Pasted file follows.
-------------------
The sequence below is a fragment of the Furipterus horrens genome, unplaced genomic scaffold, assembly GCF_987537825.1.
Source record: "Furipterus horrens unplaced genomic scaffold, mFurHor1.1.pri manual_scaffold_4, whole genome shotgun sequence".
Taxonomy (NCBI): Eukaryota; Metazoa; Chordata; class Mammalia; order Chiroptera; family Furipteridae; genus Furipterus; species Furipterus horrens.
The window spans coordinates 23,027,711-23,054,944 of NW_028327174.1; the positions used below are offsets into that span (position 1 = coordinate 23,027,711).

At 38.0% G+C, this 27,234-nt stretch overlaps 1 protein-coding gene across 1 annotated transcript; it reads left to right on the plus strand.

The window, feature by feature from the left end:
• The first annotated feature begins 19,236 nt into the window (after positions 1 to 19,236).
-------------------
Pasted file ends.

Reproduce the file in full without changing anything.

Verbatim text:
The sequence below is a fragment of the Furipterus horrens genome, unplaced genomic scaffold, assembly GCF_987537825.1.
Source record: "Furipterus horrens unplaced genomic scaffold, mFurHor1.1.pri manual_scaffold_4, whole genome shotgun sequence".
Taxonomy (NCBI): Eukaryota; Metazoa; Chordata; class Mammalia; order Chiroptera; family Furipteridae; genus Furipterus; species Furipterus horrens.
The window spans coordinates 23,027,711-23,054,944 of NW_028327174.1; the positions used below are offsets into that span (position 1 = coordinate 23,027,711).

At 38.0% G+C, this 27,234-nt stretch overlaps 1 protein-coding gene across 1 annotated transcript; it reads left to right on the plus strand.

The window, feature by feature from the left end:
• The first annotated feature begins 19,236 nt into the window (after positions 1 to 19,236).